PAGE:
Tag Archives: PR

Beyond the Dashboard and Under the Hood | #SMBC5

From discussing the importance of having a social hub to setting up a dashboard and diving deep under the analytics hood, I covered some important tools, metrics and trends that can help you improve the effectiveness of your social media and web marketing strategy.

Having a social hub in place allows you to not only own your content (imagine if your Facebook page suddenly disappeared), but also track analytics and trends that can be used to make informed decisions about strategy. One of the best (and free) tools available is Google Analytics. A number of widgets are available that can provide valuable information about traffic, content performance, and more.

In addition, setting up dashboards to stay on top of your social and web marketing efforts can reduce time and stress. I shared several of the key items that I like to keep track of with my dashboards.

Lastly, insight on trends for 2013 shows that we are becoming more and more mobile, as well as less focused (decreased attention span), so we need to deliver content with repetition, novelty, and in a concise format–all of which that needs to be designed for folks on their tablet, smartphone or other mobile device.

View the PowerPoint slideshow (.ppsx) from my presentation at “Social Media Bootcamp 5.0” on May 16, hosted by the Greater Spokane Chapter of PRSA.

Whitworth #JMC335 Mid-Term Feedback

We’re now halfway through the term at Whitworth University, and it’s my first time teaching the Interactive Journalism (JMC 335) course. The students have been learning about the important role that social media and technology plays in today’s journalism, PR and marketing fields. In addition to classroom lectures, presentations, workshops and readings, they have been required to blog and tweet (and encouraged to tweet beyond the scope of classroom assignments).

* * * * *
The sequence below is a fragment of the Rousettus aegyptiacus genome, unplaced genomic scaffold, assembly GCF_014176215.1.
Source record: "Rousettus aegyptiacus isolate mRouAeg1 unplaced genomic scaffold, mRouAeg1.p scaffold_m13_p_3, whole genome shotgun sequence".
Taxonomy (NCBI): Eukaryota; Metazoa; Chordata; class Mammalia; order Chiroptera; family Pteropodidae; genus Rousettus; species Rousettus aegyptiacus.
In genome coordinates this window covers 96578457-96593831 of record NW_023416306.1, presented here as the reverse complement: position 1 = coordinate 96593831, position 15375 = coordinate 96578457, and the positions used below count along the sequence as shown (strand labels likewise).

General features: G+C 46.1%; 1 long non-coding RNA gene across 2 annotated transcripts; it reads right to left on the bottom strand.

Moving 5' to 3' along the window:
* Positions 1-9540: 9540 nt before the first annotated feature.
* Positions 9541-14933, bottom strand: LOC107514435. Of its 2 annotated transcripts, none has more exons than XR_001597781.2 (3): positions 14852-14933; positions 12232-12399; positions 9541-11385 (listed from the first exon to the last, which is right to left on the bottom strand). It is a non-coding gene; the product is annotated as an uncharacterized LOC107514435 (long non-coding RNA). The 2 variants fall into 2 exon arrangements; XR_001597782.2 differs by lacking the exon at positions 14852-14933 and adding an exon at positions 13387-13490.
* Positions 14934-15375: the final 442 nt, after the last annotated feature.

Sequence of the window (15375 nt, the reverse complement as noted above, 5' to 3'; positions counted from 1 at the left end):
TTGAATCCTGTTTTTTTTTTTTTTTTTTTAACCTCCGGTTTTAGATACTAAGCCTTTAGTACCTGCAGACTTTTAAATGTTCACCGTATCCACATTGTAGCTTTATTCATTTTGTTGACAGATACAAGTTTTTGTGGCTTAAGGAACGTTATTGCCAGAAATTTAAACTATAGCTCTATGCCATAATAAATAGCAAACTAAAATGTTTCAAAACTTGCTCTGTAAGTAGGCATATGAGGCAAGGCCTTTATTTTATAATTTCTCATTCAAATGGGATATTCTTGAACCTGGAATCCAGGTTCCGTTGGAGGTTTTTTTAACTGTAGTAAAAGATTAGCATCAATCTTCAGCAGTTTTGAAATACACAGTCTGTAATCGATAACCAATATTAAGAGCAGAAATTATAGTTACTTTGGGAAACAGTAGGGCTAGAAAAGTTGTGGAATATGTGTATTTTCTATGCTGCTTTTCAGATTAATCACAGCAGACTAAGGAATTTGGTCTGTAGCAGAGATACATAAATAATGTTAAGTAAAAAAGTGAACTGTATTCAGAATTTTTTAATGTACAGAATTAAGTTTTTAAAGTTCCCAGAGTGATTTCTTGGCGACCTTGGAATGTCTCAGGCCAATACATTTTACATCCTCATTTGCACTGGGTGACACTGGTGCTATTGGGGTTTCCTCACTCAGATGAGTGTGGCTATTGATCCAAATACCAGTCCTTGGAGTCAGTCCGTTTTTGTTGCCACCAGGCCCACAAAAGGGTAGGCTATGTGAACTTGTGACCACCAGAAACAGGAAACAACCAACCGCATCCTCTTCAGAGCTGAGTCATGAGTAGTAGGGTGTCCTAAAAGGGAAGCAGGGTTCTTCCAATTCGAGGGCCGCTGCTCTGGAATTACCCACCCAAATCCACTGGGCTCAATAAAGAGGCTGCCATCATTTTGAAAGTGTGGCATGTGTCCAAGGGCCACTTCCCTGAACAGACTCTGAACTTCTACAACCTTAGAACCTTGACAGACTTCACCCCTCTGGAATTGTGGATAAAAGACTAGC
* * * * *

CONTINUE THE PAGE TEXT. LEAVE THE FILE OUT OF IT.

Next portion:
While it seems that they have, for the most part, been learning a lot about social media, what I am uncertain of is how well my teaching style is working and whether the readings were relevant (and even being read by the students). So, I followed the advice of the interim department chair, and surveyed the students with a few simple questions, in order to gather feedback and make adjustments if necessary.

Here are the questions:

  1. What has most helped your learning so far in this course?
  2. What has least helped your learning so far in this course?
  3. Please complete this sentence: “I would get more out of this course if I would…”
  4. And this one: “I would get more out of this course if the instructor would…”
  5. The textbook is…

And here’s some of the (generalized) feedback I received:

  • The workshops (Twitter, blogging, FlipCam, etc.) have been beneficial. My intent is to find more opportunities to have more of these.
  • The class period can, admittedly, jump around from time to time. While I do come into class with a lecture plan, it is quite easy to veer off the subject of interject something that seems random. I need to work on a better in-class “game plan.”
  • Some of the students admitted that they haven’t been doing the reading assignments. So, I’ll be investigating some options to hold them more accountable, as the readings are short, easy and relevant.
  • While some haven’t been reading the textbooks, others have noted that they either like the books or don’t. Unfortunately, there isn’t really an ideal textbook out there, that I’ve found, that would cover this course. But, I think the two required textbooks supplement the class well, and The New Rules of Marketing & PR book will be particularly useful for them in the future. After the course, I’ll have to survey the landscape again to see if there are new resources I should be requiring them to read.